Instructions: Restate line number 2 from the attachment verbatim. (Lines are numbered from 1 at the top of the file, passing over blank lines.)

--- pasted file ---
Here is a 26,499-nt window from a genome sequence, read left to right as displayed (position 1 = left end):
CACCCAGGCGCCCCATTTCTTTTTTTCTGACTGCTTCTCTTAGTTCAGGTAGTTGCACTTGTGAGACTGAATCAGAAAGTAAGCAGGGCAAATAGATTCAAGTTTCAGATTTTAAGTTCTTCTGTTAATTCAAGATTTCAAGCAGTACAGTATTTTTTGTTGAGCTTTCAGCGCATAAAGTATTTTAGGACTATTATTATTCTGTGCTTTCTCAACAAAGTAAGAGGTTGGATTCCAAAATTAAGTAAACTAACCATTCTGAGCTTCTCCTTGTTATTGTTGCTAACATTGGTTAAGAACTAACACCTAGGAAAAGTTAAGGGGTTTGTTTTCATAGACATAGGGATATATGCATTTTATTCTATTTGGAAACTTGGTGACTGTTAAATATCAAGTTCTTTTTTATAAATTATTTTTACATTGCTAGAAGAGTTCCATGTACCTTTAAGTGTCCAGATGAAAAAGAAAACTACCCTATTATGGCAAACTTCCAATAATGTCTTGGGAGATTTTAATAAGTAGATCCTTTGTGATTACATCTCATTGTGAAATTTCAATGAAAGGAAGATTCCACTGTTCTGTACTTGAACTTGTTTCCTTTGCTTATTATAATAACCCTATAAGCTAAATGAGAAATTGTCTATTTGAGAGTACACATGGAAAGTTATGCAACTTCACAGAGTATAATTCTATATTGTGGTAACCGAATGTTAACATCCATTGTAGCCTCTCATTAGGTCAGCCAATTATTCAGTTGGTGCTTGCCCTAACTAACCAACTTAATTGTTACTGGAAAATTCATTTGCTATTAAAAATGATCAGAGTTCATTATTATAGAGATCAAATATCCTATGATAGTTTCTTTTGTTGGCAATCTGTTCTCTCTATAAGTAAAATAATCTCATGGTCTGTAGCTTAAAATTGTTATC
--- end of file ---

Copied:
CACCCAGGCGCCCCATTTCTTTTTTTCTGACTGCTTCTCTTAGTTCAGGTAGTTGCACTTGTGAGACTGAATCAGAAAGTAAGCAGGGCAAATAGATTCAAGTTTCAGATTTTAAGTTCTTCTGTTAATTCAAGATTTCAAGCAGTACAGTATTTTTTGTTGAGCTTTCAGCGCATAAAGTATTTTAGGACTATTATTATTCTGTGCTTTCTCAACAAAGTAAGAGGTTGGATTCCAAAATTAAGTAAACTAACCATTCTGAGCTTCTCCTTGTTATTGTTGCTAACATTGGTTAAGAACTAACACCTAGGAAAAGTTAAGGGGTTTGTTTTCATAGACATAGGGATATATGCATTTTATTCTATTTGGAAACTTGGTGACTGTTAAATATCAAGTTCTTTTTTATAAATTATTTTTACATTGCTAGAAGAGTTCCATGTACCTTTAAGTGTCCAGATGAAAAAGAAAACTACCCTATTATGGCAAACTTCCAATAATGTCTTGGGAGATTTTAATAAGTAGATCCTTTGTGATTACATCTCATTGTGAAATTTCAATGAAAGGAAGATTCCACTGTTCTGTACTTGAACTTGTTTCCTTTGCTTATTATAATAACCCTATAAGCTAAATGAGAAATTGTCTATTTGAGAGTACACATGGAAAGTTATGCAACTTCACAGAGTATAATTCTATATTGTGGTAACCGAATGTTAACATCCATTGTAGCCTCTCATTAGGTCAGCCAATTATTCAGTTGGTGCTTGCCCTAACTAACCAACTTAATTGTTACTGGAAAATTCATTTGCTATTAAAAATGATCAGAGTTCATTATTATAGAGATCAAATATCCTATGATAGTTTCTTTTGTTGGCAATCTGTTCTCTCTATAAGTAAAATAATCTCATGGTCTGTAGCTTAAAATTGTTATC